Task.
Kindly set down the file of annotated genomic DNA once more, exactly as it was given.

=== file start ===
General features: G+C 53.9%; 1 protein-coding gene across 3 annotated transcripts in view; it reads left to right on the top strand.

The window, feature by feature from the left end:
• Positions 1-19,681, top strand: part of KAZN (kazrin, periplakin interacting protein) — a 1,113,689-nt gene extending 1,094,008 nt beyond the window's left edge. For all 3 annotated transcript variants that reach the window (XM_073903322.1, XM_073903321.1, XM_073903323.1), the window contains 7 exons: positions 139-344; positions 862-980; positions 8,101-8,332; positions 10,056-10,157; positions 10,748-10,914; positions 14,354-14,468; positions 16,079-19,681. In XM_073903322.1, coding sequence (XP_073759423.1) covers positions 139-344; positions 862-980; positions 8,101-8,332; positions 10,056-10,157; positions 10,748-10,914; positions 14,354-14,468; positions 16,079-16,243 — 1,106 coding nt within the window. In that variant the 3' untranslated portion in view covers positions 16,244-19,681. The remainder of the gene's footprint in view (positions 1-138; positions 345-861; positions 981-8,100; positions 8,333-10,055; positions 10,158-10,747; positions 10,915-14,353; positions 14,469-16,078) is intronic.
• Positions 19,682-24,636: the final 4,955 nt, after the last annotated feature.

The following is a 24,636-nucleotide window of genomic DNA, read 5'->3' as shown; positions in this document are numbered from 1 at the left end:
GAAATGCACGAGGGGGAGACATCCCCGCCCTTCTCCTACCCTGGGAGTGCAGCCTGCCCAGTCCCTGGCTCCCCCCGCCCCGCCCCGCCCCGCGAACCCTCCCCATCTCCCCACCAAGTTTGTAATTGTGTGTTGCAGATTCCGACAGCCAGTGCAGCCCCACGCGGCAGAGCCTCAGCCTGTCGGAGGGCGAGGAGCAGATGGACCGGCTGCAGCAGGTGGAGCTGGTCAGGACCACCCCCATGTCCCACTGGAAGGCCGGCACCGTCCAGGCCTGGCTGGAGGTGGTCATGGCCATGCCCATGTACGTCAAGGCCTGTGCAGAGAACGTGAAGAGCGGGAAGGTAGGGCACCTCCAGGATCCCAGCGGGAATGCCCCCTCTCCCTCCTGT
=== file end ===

General features: G+C 53.9%; 1 protein-coding gene across 3 annotated transcripts in view; it reads left to right on the top strand.

The window, feature by feature from the left end:
• Positions 1-19,681, top strand: part of KAZN (kazrin, periplakin interacting protein) — a 1,113,689-nt gene extending 1,094,008 nt beyond the window's left edge. For all 3 annotated transcript variants that reach the window (XM_073903322.1, XM_073903321.1, XM_073903323.1), the window contains 7 exons: positions 139-344; positions 862-980; positions 8,101-8,332; positions 10,056-10,157; positions 10,748-10,914; positions 14,354-14,468; positions 16,079-19,681. In XM_073903322.1, coding sequence (XP_073759423.1) covers positions 139-344; positions 862-980; positions 8,101-8,332; positions 10,056-10,157; positions 10,748-10,914; positions 14,354-14,468; positions 16,079-16,243 — 1,106 coding nt within the window. In that variant the 3' untranslated portion in view covers positions 16,244-19,681. The remainder of the gene's footprint in view (positions 1-138; positions 345-861; positions 981-8,100; positions 8,333-10,055; positions 10,158-10,747; positions 10,915-14,353; positions 14,469-16,078) is intronic.
• Positions 19,682-24,636: the final 4,955 nt, after the last annotated feature.

The following is a 24,636-nucleotide window of genomic DNA, read 5'->3' as shown; positions in this document are numbered from 1 at the left end:
GAAATGCACGAGGGGGAGACATCCCCGCCCTTCTCCTACCCTGGGAGTGCAGCCTGCCCAGTCCCTGGCTCCCCCCGCCCCGCCCCGCCCCGCGAACCCTCCCCATCTCCCCACCAAGTTTGTAATTGTGTGTTGCAGATTCCGACAGCCAGTGCAGCCCCACGCGGCAGAGCCTCAGCCTGTCGGAGGGCGAGGAGCAGATGGACCGGCTGCAGCAGGTGGAGCTGGTCAGGACCACCCCCATGTCCCACTGGAAGGCCGGCACCGTCCAGGCCTGGCTGGAGGTGGTCATGGCCATGCCCATGTACGTCAAGGCCTGTGCAGAGAACGTGAAGAGCGGGAAGGTAGGGCACCTCCAGGATCCCAGCGGGAATGCCCCCTCTCCCTCCTGT